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California brings back extended paid leave, gives restaurants a tax break

Workers are now entitled to up to 80 hours of pay while they nurse themselves or a family member back from a case of COVID-19.
Photo of Newsom from Shutterstock

California restaurants employing more than 25 people will be obliged to provide each with up to 80 hours of paid COVID-related leave under a measure signed into law yesterday by Gov. Gavin Newsom.

The Democrat also signed legislation that allows restaurants to exclude any grant money received through the federal Restaurant Revitalization Fund from their 2021 taxable income. The financial aid was already exempt from federal taxation. Newsom broadened the exclusion to keep the direct financial aid from being taxed by the state as income.

Similarly, dinner theaters that qualified for federal aid to shuttered venues will not have to pay any income tax on those funds.

The governor’s office calculated that the tax breaks should save restaurants and performance venues about $500 million.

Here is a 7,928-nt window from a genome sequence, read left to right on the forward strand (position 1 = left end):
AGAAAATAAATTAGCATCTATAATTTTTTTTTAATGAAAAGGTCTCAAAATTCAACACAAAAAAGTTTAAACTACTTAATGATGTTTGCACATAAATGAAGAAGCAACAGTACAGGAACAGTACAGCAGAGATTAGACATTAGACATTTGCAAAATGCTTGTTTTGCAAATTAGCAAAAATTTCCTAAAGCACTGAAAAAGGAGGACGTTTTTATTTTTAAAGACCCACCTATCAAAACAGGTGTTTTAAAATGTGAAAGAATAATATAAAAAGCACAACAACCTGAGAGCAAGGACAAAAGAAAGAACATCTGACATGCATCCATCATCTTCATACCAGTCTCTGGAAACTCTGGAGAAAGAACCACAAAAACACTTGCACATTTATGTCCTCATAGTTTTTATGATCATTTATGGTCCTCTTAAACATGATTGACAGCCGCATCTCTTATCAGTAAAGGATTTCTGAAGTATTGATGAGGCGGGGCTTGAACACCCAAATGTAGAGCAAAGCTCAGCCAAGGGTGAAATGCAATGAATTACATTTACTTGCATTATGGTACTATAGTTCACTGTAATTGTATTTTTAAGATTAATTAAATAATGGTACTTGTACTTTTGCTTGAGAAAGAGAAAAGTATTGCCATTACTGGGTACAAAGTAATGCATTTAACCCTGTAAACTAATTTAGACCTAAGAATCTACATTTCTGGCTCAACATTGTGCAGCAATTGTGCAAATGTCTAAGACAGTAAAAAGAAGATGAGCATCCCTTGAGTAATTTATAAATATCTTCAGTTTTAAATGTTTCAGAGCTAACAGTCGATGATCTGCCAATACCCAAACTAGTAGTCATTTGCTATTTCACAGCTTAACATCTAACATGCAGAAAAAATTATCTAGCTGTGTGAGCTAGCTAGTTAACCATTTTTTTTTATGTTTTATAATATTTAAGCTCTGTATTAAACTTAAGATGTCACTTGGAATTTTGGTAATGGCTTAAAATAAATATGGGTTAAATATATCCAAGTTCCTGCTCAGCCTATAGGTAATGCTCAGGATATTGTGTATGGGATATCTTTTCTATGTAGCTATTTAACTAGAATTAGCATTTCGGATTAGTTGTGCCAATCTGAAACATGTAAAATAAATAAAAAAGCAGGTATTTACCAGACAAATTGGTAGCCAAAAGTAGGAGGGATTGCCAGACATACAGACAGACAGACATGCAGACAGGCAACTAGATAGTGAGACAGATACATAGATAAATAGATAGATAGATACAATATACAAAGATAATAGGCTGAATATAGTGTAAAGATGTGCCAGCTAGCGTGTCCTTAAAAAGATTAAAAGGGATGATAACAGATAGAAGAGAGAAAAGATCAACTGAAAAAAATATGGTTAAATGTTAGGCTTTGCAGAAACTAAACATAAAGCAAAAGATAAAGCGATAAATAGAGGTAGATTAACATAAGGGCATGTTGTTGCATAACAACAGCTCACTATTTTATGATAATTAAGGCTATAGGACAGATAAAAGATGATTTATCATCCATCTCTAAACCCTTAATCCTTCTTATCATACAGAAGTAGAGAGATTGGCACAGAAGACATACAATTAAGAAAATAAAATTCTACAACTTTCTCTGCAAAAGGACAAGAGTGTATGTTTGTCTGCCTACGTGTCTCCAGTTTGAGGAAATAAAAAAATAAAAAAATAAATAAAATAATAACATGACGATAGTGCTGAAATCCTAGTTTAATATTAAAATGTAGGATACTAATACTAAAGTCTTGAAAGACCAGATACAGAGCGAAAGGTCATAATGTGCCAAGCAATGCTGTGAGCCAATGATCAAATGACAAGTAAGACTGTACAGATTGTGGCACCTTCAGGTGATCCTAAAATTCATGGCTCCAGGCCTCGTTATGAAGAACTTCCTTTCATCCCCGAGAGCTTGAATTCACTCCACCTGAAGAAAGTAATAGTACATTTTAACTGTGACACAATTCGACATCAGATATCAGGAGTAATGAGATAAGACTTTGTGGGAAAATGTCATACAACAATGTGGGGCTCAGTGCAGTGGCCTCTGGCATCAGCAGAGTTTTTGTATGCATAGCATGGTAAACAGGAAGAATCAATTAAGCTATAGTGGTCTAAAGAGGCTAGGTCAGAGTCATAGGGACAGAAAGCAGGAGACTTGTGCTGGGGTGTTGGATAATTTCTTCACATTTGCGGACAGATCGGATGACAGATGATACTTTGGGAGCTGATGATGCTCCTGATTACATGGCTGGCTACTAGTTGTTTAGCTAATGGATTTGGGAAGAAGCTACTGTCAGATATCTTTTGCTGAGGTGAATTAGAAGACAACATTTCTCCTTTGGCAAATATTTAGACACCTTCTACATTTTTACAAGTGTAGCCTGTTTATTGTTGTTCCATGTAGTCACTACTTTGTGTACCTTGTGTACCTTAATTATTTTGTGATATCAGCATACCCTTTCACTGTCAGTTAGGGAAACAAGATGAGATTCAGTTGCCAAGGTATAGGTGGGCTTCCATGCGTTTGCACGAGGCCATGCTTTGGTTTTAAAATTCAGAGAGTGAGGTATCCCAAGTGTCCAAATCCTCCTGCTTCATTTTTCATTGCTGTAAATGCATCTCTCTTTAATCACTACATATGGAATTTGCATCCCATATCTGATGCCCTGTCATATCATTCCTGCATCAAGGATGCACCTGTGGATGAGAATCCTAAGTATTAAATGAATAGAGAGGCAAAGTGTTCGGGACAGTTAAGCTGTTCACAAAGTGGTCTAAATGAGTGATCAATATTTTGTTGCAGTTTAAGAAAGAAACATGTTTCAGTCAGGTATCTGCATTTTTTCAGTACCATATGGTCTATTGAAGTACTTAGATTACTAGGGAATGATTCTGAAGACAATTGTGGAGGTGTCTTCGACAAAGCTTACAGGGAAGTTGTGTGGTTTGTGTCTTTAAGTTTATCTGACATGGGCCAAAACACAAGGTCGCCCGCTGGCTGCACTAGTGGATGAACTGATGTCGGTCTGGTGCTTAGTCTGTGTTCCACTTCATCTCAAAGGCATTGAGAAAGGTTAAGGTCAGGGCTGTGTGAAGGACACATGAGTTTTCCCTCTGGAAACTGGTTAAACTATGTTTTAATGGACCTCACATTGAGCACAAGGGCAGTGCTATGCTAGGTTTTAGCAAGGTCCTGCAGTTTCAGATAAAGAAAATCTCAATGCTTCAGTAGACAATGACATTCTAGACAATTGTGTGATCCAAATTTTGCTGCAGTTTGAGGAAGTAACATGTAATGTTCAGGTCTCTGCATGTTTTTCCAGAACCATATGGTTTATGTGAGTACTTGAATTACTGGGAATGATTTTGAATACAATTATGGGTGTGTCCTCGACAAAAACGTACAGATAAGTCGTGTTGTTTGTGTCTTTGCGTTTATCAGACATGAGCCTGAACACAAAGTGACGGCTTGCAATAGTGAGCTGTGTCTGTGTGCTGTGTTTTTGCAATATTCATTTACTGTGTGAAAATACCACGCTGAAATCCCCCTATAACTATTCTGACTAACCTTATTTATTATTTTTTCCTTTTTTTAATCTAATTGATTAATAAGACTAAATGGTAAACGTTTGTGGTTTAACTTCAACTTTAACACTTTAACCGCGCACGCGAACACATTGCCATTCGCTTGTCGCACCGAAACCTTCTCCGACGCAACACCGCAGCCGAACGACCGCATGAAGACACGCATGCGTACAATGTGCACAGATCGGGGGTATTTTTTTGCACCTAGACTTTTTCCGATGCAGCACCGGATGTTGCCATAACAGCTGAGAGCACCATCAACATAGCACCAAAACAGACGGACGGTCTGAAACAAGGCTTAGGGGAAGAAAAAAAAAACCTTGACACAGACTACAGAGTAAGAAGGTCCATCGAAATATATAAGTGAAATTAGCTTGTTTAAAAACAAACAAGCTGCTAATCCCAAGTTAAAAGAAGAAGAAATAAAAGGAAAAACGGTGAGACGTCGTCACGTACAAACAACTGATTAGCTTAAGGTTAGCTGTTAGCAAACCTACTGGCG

Newsom also signed a measure that channels an additional $150 million into the state’s grant program for small businesses. Through the California Small Business COVID-19 Relief Grant Program, eligible enterprises will receive direct assistance of up to $25,000 each.

The paid leave measure reinstates the worker assistance that California provided earlier in the pandemic. That initiative expired on Sept. 30, 2021. The newly signed legislation mandates that employers pay employees for any worktime they’ve missed because of COVID since Jan. 1.

Under the bill signed Wednesday, employees of businesses with up to 25 employees are entitled to 40 hours of paid leave time if they contract COVID-19 or have to quarantine because of an exposure. An additional 40 hours of paid time is provided if an employee’s family member is stricken with the illness.

Employees who work less than 40 hours per week are entitled to pay for the amount of time they usually work over a seven-day stretch.

The program expires on Sept. 30.

Newsom had pledged weeks ago to sign the paid-leave and tax-exemption bills. Since then, the upsurge in coronavirus infections from the omicron variant has declined steeply. On the day the governor put pen to paper, a number of his counterparts were announcing an end to their state’s mask mandates.

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